Sue Callori needs only to glance at her arms to remember the tools she uses when the going gets tough. On her right arm her tattoos read: “Challenge your thoughts,” “Radical acceptance,” and “Distraction,” and on her left: “This too shall pass.”
BPD is a condition characterized by an unstable self-image and a pervasive pattern of impulsive behavior, volatile emotions, and tumultuous relationships. The disorder is frequently misdiagnosed.
Callori is well-aware how difficult it is to receive a correct personality disorder diagnosis. For 17 years, she struggled with depression and anxiety.
At one point, she was told she had bipolar disorder. A severe case of Lyme disease added to her distress. She cycled in and out of programs and hospitals, took many medications over the years, and even had several courses of electroconvulsive therapy.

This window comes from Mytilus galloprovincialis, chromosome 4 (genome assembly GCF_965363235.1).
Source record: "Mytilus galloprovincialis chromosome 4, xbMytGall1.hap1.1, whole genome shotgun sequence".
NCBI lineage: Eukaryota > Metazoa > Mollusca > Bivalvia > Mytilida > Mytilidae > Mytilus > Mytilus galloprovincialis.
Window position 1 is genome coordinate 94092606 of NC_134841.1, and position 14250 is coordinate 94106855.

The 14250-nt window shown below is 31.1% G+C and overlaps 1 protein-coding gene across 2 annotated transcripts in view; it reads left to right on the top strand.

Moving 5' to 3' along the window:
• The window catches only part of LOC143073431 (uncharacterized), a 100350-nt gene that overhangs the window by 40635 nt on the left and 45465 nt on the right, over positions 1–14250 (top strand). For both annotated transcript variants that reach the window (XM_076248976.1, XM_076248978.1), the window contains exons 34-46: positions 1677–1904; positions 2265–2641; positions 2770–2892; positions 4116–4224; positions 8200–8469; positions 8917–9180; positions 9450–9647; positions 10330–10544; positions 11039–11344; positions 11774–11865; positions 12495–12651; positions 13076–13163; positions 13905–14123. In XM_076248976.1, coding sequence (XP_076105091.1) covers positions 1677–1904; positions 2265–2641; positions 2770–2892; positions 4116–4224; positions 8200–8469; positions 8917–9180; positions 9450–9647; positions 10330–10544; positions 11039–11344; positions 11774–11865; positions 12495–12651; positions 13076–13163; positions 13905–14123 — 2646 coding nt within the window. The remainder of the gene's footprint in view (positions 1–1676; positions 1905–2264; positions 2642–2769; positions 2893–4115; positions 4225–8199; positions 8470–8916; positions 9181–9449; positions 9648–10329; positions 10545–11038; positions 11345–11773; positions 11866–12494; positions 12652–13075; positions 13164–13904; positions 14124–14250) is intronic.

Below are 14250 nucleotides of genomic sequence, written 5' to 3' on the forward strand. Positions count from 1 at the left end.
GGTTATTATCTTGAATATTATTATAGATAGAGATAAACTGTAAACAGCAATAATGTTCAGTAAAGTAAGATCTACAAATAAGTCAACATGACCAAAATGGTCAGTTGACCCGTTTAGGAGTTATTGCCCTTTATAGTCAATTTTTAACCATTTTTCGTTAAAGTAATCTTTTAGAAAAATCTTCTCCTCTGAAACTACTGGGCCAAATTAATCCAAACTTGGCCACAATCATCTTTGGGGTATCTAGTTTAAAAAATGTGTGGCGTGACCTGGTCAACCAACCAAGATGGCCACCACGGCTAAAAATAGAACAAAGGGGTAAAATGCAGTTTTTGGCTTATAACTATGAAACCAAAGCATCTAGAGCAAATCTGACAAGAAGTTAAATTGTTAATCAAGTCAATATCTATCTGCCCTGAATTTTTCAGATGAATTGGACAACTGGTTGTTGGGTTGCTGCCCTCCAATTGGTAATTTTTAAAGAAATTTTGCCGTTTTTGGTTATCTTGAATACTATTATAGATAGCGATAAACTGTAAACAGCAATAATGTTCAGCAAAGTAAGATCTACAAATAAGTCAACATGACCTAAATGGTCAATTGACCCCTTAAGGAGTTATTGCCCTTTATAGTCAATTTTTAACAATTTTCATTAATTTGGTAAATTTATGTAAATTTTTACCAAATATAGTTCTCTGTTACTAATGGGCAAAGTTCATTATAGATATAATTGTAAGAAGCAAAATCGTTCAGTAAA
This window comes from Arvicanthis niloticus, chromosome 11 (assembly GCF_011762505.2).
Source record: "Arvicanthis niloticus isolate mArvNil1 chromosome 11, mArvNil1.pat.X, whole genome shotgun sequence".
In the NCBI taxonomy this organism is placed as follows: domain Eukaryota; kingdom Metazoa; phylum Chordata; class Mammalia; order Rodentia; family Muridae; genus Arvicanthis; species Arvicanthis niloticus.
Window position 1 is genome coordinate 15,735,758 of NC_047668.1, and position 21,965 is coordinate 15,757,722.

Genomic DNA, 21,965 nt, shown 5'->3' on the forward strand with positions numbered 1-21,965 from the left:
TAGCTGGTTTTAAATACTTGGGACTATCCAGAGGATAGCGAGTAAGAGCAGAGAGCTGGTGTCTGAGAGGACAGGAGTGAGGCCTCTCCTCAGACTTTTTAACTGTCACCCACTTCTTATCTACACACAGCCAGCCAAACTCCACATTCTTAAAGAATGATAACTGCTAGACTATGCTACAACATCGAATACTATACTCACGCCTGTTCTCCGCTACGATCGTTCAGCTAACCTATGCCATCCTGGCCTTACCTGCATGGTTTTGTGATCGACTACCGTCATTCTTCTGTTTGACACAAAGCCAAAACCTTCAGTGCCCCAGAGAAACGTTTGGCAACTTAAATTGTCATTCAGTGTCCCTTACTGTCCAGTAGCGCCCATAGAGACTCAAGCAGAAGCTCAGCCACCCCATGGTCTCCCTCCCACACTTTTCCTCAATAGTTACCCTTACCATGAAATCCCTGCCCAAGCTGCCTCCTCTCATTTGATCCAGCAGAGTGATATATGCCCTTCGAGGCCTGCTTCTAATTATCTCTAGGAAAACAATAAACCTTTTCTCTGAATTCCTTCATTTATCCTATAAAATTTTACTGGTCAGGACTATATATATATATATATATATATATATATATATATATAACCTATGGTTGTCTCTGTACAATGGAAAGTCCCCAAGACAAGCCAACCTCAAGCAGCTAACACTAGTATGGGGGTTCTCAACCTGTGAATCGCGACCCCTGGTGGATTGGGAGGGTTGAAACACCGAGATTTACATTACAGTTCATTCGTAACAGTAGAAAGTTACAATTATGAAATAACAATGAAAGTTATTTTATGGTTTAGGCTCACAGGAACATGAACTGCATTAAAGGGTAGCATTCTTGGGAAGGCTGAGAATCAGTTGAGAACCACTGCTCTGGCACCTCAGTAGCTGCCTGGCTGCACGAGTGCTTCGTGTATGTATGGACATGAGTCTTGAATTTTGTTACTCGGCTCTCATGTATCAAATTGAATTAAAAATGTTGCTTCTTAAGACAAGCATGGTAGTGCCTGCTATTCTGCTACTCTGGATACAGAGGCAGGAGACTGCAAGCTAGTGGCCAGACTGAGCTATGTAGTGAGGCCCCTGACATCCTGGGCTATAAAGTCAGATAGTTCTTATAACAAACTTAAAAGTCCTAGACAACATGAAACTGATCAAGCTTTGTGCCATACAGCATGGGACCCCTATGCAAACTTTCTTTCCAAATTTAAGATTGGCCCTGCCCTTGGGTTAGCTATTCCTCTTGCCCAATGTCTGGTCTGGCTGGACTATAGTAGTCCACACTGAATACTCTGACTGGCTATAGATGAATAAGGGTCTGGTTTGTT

While she had periods of relief, they didn’t last long. “I finally hit the wall and decided I would do one more thing before I decided life wasn’t worth living,” she said.
A Correct Diagnosis and Top-Notch Treatment at Last
In the course of her research, Callori learned about The Pavilion at McLean, a residential program offering comprehensive psychiatric evaluation and treatment. It was there she received the BPD diagnosis and it fit, she said.
“I had the symptoms: depression, anxiety, feelings of abandonment, difficulty socializing, and lots of personality conflicts with people.” After her two-week stay at The Pavilion, it was recommended that she seek treatment at the Gunderson Residence, an all-female program specializing in BPD and other personality disorders. She agreed.
The program changed her life. And to show her gratitude, for the past six years, she has donated a sizable portion of every paycheck to McLean. But more on that later.
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